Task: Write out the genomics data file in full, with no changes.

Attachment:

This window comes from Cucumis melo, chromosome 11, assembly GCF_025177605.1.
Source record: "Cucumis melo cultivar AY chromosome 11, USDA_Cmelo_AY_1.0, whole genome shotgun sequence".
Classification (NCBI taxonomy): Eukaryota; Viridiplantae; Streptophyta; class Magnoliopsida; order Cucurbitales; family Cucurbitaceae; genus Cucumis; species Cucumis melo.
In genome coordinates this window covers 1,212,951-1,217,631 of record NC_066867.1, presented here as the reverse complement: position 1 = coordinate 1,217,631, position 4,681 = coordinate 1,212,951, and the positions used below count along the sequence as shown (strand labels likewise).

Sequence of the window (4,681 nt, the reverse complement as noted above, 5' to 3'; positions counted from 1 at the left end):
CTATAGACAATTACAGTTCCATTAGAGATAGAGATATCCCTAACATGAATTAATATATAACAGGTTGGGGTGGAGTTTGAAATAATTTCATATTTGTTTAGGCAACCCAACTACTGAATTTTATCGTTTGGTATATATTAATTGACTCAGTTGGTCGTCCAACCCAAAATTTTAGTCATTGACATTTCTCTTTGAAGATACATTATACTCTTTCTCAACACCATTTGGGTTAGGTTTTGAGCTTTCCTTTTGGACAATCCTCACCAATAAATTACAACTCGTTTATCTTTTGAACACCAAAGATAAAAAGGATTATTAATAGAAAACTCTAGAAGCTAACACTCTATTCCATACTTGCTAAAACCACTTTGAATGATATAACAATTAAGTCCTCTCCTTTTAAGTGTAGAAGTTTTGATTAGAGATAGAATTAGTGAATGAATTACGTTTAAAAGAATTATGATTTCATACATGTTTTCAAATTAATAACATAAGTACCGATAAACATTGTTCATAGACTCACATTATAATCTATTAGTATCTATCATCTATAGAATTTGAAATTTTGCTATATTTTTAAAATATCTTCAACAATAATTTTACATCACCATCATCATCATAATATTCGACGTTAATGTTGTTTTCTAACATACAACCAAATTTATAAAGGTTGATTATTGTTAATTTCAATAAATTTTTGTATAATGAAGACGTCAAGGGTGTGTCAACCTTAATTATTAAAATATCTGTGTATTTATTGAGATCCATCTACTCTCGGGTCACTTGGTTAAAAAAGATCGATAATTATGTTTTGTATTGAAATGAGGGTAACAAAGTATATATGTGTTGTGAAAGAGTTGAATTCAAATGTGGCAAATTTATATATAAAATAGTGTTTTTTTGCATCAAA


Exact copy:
This window comes from Cucumis melo, chromosome 11, assembly GCF_025177605.1.
Source record: "Cucumis melo cultivar AY chromosome 11, USDA_Cmelo_AY_1.0, whole genome shotgun sequence".
Classification (NCBI taxonomy): Eukaryota; Viridiplantae; Streptophyta; class Magnoliopsida; order Cucurbitales; family Cucurbitaceae; genus Cucumis; species Cucumis melo.
In genome coordinates this window covers 1,212,951-1,217,631 of record NC_066867.1, presented here as the reverse complement: position 1 = coordinate 1,217,631, position 4,681 = coordinate 1,212,951, and the positions used below count along the sequence as shown (strand labels likewise).

Sequence of the window (4,681 nt, the reverse complement as noted above, 5' to 3'; positions counted from 1 at the left end):
CTATAGACAATTACAGTTCCATTAGAGATAGAGATATCCCTAACATGAATTAATATATAACAGGTTGGGGTGGAGTTTGAAATAATTTCATATTTGTTTAGGCAACCCAACTACTGAATTTTATCGTTTGGTATATATTAATTGACTCAGTTGGTCGTCCAACCCAAAATTTTAGTCATTGACATTTCTCTTTGAAGATACATTATACTCTTTCTCAACACCATTTGGGTTAGGTTTTGAGCTTTCCTTTTGGACAATCCTCACCAATAAATTACAACTCGTTTATCTTTTGAACACCAAAGATAAAAAGGATTATTAATAGAAAACTCTAGAAGCTAACACTCTATTCCATACTTGCTAAAACCACTTTGAATGATATAACAATTAAGTCCTCTCCTTTTAAGTGTAGAAGTTTTGATTAGAGATAGAATTAGTGAATGAATTACGTTTAAAAGAATTATGATTTCATACATGTTTTCAAATTAATAACATAAGTACCGATAAACATTGTTCATAGACTCACATTATAATCTATTAGTATCTATCATCTATAGAATTTGAAATTTTGCTATATTTTTAAAATATCTTCAACAATAATTTTACATCACCATCATCATCATAATATTCGACGTTAATGTTGTTTTCTAACATACAACCAAATTTATAAAGGTTGATTATTGTTAATTTCAATAAATTTTTGTATAATGAAGACGTCAAGGGTGTGTCAACCTTAATTATTAAAATATCTGTGTATTTATTGAGATCCATCTACTCTCGGGTCACTTGGTTAAAAAAGATCGATAATTATGTTTTGTATTGAAATGAGGGTAACAAAGTATATATGTGTTGTGAAAGAGTTGAATTCAAATGTGGCAAATTTATATATAAAATAGTGTTTTTTTGCATCAAA